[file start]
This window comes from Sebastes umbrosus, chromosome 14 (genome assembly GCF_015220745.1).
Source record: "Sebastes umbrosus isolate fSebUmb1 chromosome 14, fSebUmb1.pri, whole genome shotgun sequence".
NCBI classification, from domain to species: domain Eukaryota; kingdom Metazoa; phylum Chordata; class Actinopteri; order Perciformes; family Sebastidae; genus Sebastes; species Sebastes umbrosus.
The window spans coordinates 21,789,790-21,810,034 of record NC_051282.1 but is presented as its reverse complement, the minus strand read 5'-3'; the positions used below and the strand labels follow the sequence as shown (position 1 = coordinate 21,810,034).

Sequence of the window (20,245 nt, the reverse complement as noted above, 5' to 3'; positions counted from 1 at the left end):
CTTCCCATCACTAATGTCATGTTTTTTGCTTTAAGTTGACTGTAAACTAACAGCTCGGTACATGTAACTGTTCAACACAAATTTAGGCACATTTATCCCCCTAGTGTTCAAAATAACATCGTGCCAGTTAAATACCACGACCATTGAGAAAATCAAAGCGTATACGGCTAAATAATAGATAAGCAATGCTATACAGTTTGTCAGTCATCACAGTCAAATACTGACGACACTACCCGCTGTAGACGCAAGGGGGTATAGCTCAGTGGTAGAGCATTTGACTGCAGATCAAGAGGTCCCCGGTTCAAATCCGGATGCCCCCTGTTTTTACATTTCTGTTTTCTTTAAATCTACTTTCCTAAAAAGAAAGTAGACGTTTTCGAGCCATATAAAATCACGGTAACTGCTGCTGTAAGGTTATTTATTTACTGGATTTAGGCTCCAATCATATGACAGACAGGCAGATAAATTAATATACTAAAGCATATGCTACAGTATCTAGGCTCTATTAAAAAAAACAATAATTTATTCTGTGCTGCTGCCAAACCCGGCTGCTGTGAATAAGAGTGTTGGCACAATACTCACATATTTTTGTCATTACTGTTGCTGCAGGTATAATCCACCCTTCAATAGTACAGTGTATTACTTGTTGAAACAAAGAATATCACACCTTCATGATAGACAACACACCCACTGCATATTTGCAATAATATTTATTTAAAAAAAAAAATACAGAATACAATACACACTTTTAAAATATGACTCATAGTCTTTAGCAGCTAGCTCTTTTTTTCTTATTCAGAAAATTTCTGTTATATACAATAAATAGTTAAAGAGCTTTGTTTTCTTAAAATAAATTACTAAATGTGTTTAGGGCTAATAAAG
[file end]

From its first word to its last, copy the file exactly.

This window comes from Sebastes umbrosus, chromosome 14 (genome assembly GCF_015220745.1).
Source record: "Sebastes umbrosus isolate fSebUmb1 chromosome 14, fSebUmb1.pri, whole genome shotgun sequence".
NCBI classification, from domain to species: domain Eukaryota; kingdom Metazoa; phylum Chordata; class Actinopteri; order Perciformes; family Sebastidae; genus Sebastes; species Sebastes umbrosus.
The window spans coordinates 21,789,790-21,810,034 of record NC_051282.1 but is presented as its reverse complement, the minus strand read 5'-3'; the positions used below and the strand labels follow the sequence as shown (position 1 = coordinate 21,810,034).

Sequence of the window (20,245 nt, the reverse complement as noted above, 5' to 3'; positions counted from 1 at the left end):
CTTCCCATCACTAATGTCATGTTTTTTGCTTTAAGTTGACTGTAAACTAACAGCTCGGTACATGTAACTGTTCAACACAAATTTAGGCACATTTATCCCCCTAGTGTTCAAAATAACATCGTGCCAGTTAAATACCACGACCATTGAGAAAATCAAAGCGTATACGGCTAAATAATAGATAAGCAATGCTATACAGTTTGTCAGTCATCACAGTCAAATACTGACGACACTACCCGCTGTAGACGCAAGGGGGTATAGCTCAGTGGTAGAGCATTTGACTGCAGATCAAGAGGTCCCCGGTTCAAATCCGGATGCCCCCTGTTTTTACATTTCTGTTTTCTTTAAATCTACTTTCCTAAAAAGAAAGTAGACGTTTTCGAGCCATATAAAATCACGGTAACTGCTGCTGTAAGGTTATTTATTTACTGGATTTAGGCTCCAATCATATGACAGACAGGCAGATAAATTAATATACTAAAGCATATGCTACAGTATCTAGGCTCTATTAAAAAAAACAATAATTTATTCTGTGCTGCTGCCAAACCCGGCTGCTGTGAATAAGAGTGTTGGCACAATACTCACATATTTTTGTCATTACTGTTGCTGCAGGTATAATCCACCCTTCAATAGTACAGTGTATTACTTGTTGAAACAAAGAATATCACACCTTCATGATAGACAACACACCCACTGCATATTTGCAATAATATTTATTTAAAAAAAAAAATACAGAATACAATACACACTTTTAAAATATGACTCATAGTCTTTAGCAGCTAGCTCTTTTTTTCTTATTCAGAAAATTTCTGTTATATACAATAAATAGTTAAAGAGCTTTGTTTTCTTAAAATAAATTACTAAATGTGTTTAGGGCTAATAAAG